“Hope deferred makes the heart sick, but a longing fulfilled is a tree of life.” Proverbs 12:13
“All night long on my bed I looked for the one my heart loves; I looked for him but did not find him. I will get up now and go about the city, through its streets and squares; I will search for the one my heart loves.” Song of Songs 3:1–2
Usually I leave the film blogging to my husband over at Filmsworthwatching, but I think I have something to add to the discussion for Terrance Malick’s latest film To the Wonder. First let’s start with the title. Isn’t that a prepositional phrase? In any case, it implies an action verb. This movie is about that verb. Call it struggle, wrestling, fumbling, journeying; it’s about how one goes about living the rest of one’s life after a great epiphany or “aha moment” that changes the way you see the world. If you’ve seen Malick’s previous movie Tree of Life it’s not a stretch to think of that moment as when a person gives their life to God and is ready to live a life of faith. This movie is about how you go about living this same life when we now have our feet on the ground and our eyes and minds upward. It’s about what we do after we’ve found our one true love.
The first word we hear (in French) and see in the English subtitles is “Newborn”. We then see a glimpses of the passion and play of a man and woman falling in love in the woman’s homeland of France. I think this can be interpreted as that euphoria that comes with being born again, our spiritual birth. Birth and babies continue to be a theme throughout the film as the woman has a 10 year-old daughter. Also, she experiences complications with birth control and her doctor proposes that if she would like to have a baby now might be the time. She says she’s not ready. This could be interpreted as a symbol for our spiritual state after we become a believer. We live between the now and the not yet. We know the truth and also know we aren’t yet all we were meant to be. We are like spiritual fetuses waiting to be born into our eternity with God.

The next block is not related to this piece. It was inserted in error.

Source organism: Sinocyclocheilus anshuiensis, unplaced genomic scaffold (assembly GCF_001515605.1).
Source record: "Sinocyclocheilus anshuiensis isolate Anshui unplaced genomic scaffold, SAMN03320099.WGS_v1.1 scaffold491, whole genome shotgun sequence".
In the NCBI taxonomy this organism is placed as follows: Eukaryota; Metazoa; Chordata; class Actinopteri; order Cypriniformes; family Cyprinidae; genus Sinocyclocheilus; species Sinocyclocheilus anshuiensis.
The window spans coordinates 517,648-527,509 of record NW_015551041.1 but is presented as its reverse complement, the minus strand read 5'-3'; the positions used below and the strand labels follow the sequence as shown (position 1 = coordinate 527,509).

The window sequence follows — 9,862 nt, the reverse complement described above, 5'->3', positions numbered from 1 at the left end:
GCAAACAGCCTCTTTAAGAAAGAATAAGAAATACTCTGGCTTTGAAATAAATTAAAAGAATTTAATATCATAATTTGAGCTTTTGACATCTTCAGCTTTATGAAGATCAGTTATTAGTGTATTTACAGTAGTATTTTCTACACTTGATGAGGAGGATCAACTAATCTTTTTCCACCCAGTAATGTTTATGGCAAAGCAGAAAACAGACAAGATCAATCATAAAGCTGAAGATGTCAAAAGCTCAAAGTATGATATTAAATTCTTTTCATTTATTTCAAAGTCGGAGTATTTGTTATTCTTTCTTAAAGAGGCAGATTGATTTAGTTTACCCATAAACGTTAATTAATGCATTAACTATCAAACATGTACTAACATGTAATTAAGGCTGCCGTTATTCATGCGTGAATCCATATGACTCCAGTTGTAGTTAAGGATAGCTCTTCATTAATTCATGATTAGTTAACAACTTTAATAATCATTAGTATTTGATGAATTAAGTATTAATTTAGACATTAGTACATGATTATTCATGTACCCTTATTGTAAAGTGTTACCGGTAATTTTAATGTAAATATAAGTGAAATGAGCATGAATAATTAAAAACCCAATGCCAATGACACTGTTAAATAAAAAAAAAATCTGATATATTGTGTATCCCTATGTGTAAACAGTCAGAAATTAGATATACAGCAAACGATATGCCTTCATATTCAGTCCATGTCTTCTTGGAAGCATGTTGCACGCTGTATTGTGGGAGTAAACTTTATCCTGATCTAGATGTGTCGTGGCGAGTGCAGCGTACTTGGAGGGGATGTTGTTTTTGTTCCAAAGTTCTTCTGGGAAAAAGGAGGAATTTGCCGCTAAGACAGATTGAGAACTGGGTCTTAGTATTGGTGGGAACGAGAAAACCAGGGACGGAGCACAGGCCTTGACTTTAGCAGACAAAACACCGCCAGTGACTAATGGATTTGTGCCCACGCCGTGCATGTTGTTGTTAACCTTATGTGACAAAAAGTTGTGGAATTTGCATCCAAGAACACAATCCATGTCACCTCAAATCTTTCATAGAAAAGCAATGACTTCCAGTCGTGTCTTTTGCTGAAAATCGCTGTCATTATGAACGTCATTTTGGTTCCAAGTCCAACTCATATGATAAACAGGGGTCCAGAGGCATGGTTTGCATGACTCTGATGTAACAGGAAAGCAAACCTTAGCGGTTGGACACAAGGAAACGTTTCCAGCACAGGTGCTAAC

There are two parallel stories about love that unfold at the same time. A priest is working through his love for God. The couple is working through loving each other. The lovers seem to be coming up short. Love has wooed them, they have taken great risks and made great sacrifices. They know it’s true and changes everything. Yet they struggle with how to live with this love.
About half way through the film I told my husband I thought it was oppressively romantic, cloyingly romantic and it is. Malick is a romantic storyteller. But when the story is also about romance it can feel a little claustrophobic. But that changes in the second half.